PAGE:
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Texas Inmate at the Nexus of Execution and Abuse

A small church in an impoverished south side San Antonio neighborhood became a place of fear and shame for children who allege they were victims in the 1980s of sexual abuse by a prominent priest. One of those alleged victims is death row inmate Humberto Leal.

The parent of a child who was allegedly sexually abused by Father Federico Fernandez.

SAN ANTONIO — St. Clare’s is a small church with a tight-knit congregation in this impoverished south side neighborhood, a place where neighbors come for a respite from the gritty streets.

But in the 1980s, it became a place of fear and shame for children who allege they were victims of sexual abuse by a prominent priest.

One of those alleged victims is Humberto Leal, a death row inmate who in 1995 was convicted of raping and bludgeoning to death a 16-year-old girl. His attorneys this week filed a clemency petition on his behalf. They asked Gov. Rick Perry and the Texas Board of Pardons and Paroles to stay his execution and allow him to testify both as a victim and a witness of abuses allegedly perpetrated decades ago by Father Federico Fernandez, who served at St. Clare’s from 1983 to 1988.

Now, others who attended St. Clare’s have been spurred by Leal’s recent revelations to come forward and report similar abuse. They hope that by telling their stories they can stop the July 7 execution of Leal, and spur law enforcement to investigate and prosecute Fernandez.

The priest, who currently works in a church in Bogotá, Colombia, denies ever abusing anyone.

Church authorities in San Antonio removed him from the parish and sent him to New Mexico for treatment in 1988 after a grand jury indicted him for sexually abusing two other boys. In statements to police, the boys described multiple occasions when Fernandez schemed to get them alone and groped them. After the indictment, the boys’ family reached a settlement with the church, and the young men decided not to testify. Charges against Fernandez were dropped, and terms of the settlement were sealed.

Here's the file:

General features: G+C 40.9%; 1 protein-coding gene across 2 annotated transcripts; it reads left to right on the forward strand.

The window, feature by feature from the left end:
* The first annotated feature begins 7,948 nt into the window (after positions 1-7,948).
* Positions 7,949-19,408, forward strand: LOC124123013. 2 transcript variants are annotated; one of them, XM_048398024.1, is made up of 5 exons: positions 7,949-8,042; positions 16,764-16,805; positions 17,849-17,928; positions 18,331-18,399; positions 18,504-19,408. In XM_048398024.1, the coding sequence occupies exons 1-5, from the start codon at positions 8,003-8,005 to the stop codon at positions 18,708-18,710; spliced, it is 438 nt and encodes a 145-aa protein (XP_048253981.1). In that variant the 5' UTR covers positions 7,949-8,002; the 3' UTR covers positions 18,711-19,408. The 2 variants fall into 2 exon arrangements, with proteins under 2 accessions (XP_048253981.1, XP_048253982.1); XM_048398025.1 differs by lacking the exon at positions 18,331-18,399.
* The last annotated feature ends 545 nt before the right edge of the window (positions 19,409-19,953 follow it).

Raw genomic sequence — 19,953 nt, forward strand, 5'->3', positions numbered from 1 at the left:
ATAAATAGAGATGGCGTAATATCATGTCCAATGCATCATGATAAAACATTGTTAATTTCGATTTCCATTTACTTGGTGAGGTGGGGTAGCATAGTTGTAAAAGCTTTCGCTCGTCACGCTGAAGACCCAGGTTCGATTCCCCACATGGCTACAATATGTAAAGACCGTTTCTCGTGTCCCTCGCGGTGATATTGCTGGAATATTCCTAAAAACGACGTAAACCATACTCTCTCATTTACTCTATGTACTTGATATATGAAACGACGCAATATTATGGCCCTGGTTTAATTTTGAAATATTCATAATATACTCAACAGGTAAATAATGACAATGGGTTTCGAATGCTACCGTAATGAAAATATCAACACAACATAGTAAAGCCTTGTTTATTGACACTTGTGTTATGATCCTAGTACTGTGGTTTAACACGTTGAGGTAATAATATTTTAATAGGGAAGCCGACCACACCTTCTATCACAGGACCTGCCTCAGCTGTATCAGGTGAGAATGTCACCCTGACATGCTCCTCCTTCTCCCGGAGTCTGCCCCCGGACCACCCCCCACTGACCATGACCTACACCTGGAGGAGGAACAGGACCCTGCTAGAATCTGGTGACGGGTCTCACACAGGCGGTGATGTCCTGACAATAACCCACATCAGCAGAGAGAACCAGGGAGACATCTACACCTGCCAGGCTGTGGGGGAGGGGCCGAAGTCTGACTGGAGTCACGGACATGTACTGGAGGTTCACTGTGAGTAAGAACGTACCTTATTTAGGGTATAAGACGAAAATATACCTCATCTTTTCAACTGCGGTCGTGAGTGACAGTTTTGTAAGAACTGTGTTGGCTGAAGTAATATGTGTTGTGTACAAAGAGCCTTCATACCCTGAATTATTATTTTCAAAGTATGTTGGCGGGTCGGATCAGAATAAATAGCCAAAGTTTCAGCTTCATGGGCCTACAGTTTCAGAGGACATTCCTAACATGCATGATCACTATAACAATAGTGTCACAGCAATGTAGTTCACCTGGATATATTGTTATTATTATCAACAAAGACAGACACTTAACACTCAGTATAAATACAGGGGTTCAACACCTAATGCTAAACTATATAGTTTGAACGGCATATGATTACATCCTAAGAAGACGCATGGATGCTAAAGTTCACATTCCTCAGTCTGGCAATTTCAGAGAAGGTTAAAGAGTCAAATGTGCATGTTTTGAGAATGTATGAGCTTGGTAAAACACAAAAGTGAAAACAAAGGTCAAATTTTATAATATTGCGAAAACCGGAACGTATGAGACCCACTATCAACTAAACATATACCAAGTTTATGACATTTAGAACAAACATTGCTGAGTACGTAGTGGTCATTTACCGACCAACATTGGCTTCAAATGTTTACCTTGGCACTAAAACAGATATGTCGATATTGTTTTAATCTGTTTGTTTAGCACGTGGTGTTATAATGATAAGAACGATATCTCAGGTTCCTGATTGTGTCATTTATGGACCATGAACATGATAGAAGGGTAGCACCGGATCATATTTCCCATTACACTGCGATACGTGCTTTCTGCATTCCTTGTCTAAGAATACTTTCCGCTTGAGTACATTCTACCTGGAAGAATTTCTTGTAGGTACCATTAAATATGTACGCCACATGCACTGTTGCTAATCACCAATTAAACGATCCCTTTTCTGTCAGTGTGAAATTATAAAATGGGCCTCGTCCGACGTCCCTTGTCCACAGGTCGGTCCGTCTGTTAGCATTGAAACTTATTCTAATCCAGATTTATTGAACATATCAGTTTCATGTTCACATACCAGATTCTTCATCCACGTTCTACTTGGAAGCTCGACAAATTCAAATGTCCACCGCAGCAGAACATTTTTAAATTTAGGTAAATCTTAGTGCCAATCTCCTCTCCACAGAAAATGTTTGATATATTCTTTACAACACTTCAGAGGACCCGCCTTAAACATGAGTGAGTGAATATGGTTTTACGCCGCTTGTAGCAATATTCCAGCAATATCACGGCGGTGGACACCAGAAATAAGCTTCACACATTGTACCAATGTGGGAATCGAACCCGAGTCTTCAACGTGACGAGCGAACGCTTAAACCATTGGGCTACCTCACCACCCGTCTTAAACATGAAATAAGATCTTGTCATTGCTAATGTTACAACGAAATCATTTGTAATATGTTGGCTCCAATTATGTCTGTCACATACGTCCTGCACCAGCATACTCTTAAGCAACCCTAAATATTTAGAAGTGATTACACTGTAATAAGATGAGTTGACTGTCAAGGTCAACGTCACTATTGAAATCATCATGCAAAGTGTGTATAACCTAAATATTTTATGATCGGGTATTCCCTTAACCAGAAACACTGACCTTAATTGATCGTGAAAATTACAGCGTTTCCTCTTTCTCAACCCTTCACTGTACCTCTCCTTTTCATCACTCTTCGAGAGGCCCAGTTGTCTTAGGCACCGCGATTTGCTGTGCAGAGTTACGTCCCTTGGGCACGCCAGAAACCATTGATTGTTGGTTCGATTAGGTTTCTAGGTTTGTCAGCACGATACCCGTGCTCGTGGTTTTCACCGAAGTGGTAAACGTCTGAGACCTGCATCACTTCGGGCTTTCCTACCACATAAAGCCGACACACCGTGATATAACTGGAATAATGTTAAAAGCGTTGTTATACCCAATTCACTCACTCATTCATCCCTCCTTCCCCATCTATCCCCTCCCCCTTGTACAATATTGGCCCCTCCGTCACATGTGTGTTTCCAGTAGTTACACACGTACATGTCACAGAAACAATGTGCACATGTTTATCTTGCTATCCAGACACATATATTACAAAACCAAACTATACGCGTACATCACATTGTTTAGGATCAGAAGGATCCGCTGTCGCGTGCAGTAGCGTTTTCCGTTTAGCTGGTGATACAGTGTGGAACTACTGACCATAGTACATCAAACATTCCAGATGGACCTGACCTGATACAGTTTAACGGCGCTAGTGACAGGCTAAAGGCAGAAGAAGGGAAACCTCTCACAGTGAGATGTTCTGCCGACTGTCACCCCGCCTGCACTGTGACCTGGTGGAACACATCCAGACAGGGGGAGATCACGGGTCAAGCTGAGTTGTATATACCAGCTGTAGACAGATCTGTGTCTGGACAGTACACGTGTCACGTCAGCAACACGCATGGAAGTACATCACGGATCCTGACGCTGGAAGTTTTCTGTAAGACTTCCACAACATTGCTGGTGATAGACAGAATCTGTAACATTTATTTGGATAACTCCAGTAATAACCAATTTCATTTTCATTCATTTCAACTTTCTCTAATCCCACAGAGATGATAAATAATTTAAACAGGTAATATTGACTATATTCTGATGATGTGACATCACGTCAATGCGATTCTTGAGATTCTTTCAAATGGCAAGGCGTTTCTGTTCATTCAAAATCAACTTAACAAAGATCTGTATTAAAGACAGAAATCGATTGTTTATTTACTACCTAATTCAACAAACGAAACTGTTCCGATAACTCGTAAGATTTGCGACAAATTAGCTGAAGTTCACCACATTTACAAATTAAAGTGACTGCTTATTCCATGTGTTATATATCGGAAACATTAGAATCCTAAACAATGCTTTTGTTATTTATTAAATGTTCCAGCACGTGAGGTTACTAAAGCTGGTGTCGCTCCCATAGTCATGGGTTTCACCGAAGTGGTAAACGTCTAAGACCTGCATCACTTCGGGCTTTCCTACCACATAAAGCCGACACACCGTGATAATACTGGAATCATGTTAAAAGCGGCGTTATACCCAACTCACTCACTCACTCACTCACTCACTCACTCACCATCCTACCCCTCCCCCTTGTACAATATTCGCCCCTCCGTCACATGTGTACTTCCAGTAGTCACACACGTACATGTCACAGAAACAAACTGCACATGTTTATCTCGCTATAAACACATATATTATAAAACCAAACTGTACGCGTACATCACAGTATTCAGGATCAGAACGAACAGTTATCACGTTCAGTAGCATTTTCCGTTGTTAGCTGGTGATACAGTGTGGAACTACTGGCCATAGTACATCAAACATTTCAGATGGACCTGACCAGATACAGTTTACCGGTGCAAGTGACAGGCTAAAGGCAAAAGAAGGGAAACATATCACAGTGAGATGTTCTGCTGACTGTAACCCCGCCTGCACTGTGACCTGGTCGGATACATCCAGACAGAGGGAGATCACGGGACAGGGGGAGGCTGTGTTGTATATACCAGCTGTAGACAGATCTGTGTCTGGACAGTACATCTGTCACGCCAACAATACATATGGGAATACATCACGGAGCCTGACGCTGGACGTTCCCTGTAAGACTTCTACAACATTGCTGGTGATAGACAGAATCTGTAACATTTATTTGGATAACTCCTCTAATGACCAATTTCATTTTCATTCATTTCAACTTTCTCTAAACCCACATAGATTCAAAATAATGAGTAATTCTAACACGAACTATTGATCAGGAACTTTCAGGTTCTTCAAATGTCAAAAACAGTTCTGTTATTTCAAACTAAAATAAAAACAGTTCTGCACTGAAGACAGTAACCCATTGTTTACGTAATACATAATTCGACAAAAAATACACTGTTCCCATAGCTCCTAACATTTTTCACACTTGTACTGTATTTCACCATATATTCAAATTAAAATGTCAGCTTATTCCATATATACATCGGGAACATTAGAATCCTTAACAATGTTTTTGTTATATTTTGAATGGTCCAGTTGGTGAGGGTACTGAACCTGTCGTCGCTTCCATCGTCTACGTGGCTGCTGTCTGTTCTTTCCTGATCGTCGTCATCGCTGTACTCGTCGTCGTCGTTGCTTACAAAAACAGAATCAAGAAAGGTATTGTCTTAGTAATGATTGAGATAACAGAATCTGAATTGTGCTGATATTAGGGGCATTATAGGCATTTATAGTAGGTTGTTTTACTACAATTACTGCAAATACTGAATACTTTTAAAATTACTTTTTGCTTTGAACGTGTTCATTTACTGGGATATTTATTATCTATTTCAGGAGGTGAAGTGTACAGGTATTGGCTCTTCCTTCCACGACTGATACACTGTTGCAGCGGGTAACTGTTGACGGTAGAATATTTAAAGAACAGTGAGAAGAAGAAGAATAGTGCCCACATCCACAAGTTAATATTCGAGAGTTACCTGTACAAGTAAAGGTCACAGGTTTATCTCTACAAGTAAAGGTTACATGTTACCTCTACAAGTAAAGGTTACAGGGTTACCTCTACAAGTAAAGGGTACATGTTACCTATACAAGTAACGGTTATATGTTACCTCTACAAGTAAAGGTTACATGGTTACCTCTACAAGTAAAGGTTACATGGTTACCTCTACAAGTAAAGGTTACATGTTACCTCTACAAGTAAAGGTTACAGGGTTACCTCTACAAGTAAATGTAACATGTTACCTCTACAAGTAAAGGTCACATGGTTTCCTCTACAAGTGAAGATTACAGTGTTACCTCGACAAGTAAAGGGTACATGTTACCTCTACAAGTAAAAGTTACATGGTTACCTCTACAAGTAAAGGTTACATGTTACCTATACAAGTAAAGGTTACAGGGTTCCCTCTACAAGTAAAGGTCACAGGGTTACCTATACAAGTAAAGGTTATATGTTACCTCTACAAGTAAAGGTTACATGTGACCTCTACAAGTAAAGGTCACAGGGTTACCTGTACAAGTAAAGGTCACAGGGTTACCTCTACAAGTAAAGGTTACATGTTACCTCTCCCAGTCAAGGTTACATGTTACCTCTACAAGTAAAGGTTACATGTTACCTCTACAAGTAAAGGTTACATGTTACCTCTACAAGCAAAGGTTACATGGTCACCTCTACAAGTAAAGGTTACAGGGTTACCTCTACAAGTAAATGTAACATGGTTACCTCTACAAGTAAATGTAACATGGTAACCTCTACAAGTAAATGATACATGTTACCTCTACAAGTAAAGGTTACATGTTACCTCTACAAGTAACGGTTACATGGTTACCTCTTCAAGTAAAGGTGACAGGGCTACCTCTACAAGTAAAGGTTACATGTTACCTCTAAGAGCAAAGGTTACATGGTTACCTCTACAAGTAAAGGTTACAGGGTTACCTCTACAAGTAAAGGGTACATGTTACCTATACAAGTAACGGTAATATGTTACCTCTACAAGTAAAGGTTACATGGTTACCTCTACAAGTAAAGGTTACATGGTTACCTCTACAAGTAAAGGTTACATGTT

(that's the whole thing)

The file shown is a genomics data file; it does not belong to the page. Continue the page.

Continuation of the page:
Even before Fernandez arrived at St. Clare’s, he had been accused of sexual misconduct. In 1983, San Antonio police charged him with exposing himself in public, though the charges were eventually dropped. And since Leal’s revelation, others who attended St. Clare’s have reported similar abuse.

Under the shadows of a spindly tree in St. Clare’s parking lot — the modest structure where he was baptized and later married — a mild-mannered 44-year-old in work boots described how the priest who had been his boyhood role model nearly shattered his faith.

“I wanted to give myself to the church, and I got something bad,” said the man, who is not being identified because he is a victim of sexual abuse.

At 15, he wanted to be a priest. He faithfully attended Bible classes at St. Clare’s. He grew close to the priests there, and in particular Fernandez. It was Fernandez, he said, who took him into a room alone and then stripped naked in front of him.

“I was just played for a fool,” he said. But now he hopes that exposing his pain can help relieve someone else’s. “This person killed persons in their heart and their faith, and he gets away with it.”

Leal’s attorneys argue that his case has been badly botched from the outset. He was never informed that, as a Mexican citizen, he had a right to assistance from the consulate. With only the meager means of his parents, Leal relied on court-appointed lawyers who did little to defend him.

The facts of what led to Leal facing execution next month are in dispute — all, that is, except that Adria Sauceda was raped and murdered. Leal maintains he did not rape the girl and witnesses testified at his trial that she had been gang raped at a party. Witnesses told the authorities that Leal arrived at the scene and, outraged at what had happened to her, took her away from the party. He admitted that he and the girl physically fought after they left, and that she could have died after he pushed her and she hit her head on a rock. The police found her body about 100 yards from the location of the party.